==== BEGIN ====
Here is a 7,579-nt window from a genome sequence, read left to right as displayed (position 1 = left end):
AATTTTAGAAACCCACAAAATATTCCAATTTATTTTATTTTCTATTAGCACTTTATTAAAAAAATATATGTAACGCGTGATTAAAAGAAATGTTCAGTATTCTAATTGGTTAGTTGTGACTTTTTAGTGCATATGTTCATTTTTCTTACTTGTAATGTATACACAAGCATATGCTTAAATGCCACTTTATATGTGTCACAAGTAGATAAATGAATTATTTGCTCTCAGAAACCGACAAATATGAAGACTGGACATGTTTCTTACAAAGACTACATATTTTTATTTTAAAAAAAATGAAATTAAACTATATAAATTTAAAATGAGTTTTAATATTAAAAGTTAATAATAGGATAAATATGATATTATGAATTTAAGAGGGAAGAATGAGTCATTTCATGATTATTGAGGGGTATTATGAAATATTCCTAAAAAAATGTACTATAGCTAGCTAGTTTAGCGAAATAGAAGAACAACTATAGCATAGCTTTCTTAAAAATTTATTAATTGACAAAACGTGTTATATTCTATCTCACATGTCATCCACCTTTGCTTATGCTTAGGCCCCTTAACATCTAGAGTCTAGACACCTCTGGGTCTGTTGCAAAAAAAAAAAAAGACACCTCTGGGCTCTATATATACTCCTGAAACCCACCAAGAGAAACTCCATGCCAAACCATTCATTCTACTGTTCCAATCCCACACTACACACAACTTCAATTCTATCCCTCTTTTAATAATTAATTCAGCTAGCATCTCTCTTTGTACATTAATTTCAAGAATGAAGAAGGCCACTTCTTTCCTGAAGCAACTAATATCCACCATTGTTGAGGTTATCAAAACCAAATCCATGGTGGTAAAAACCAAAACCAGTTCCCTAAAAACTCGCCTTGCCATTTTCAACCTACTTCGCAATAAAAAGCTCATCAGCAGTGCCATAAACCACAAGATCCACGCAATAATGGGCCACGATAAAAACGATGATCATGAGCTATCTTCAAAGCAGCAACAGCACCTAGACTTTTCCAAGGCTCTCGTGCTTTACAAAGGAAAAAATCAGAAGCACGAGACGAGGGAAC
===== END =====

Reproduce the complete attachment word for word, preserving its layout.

Here is a 7,579-nt window from a genome sequence, read left to right as displayed (position 1 = left end):
AATTTTAGAAACCCACAAAATATTCCAATTTATTTTATTTTCTATTAGCACTTTATTAAAAAAATATATGTAACGCGTGATTAAAAGAAATGTTCAGTATTCTAATTGGTTAGTTGTGACTTTTTAGTGCATATGTTCATTTTTCTTACTTGTAATGTATACACAAGCATATGCTTAAATGCCACTTTATATGTGTCACAAGTAGATAAATGAATTATTTGCTCTCAGAAACCGACAAATATGAAGACTGGACATGTTTCTTACAAAGACTACATATTTTTATTTTAAAAAAAATGAAATTAAACTATATAAATTTAAAATGAGTTTTAATATTAAAAGTTAATAATAGGATAAATATGATATTATGAATTTAAGAGGGAAGAATGAGTCATTTCATGATTATTGAGGGGTATTATGAAATATTCCTAAAAAAATGTACTATAGCTAGCTAGTTTAGCGAAATAGAAGAACAACTATAGCATAGCTTTCTTAAAAATTTATTAATTGACAAAACGTGTTATATTCTATCTCACATGTCATCCACCTTTGCTTATGCTTAGGCCCCTTAACATCTAGAGTCTAGACACCTCTGGGTCTGTTGCAAAAAAAAAAAAAGACACCTCTGGGCTCTATATATACTCCTGAAACCCACCAAGAGAAACTCCATGCCAAACCATTCATTCTACTGTTCCAATCCCACACTACACACAACTTCAATTCTATCCCTCTTTTAATAATTAATTCAGCTAGCATCTCTCTTTGTACATTAATTTCAAGAATGAAGAAGGCCACTTCTTTCCTGAAGCAACTAATATCCACCATTGTTGAGGTTATCAAAACCAAATCCATGGTGGTAAAAACCAAAACCAGTTCCCTAAAAACTCGCCTTGCCATTTTCAACCTACTTCGCAATAAAAAGCTCATCAGCAGTGCCATAAACCACAAGATCCACGCAATAATGGGCCACGATAAAAACGATGATCATGAGCTATCTTCAAAGCAGCAACAGCACCTAGACTTTTCCAAGGCTCTCGTGCTTTACAAAGGAAAAAATCAGAAGCACGAGACGAGGGAAC